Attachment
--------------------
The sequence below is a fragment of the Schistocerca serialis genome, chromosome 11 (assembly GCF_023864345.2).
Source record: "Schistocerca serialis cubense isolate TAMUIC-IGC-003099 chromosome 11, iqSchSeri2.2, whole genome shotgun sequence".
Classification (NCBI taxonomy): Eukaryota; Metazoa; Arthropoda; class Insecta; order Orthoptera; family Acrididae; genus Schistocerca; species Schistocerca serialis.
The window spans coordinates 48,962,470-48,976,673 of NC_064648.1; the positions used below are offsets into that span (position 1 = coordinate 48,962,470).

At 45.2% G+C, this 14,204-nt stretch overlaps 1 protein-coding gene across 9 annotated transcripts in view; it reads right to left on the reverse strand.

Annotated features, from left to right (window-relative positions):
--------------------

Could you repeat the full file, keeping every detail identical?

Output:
The sequence below is a fragment of the Schistocerca serialis genome, chromosome 11 (assembly GCF_023864345.2).
Source record: "Schistocerca serialis cubense isolate TAMUIC-IGC-003099 chromosome 11, iqSchSeri2.2, whole genome shotgun sequence".
Classification (NCBI taxonomy): Eukaryota; Metazoa; Arthropoda; class Insecta; order Orthoptera; family Acrididae; genus Schistocerca; species Schistocerca serialis.
The window spans coordinates 48,962,470-48,976,673 of NC_064648.1; the positions used below are offsets into that span (position 1 = coordinate 48,962,470).

At 45.2% G+C, this 14,204-nt stretch overlaps 1 protein-coding gene across 9 annotated transcripts in view; it reads right to left on the reverse strand.

Annotated features, from left to right (window-relative positions):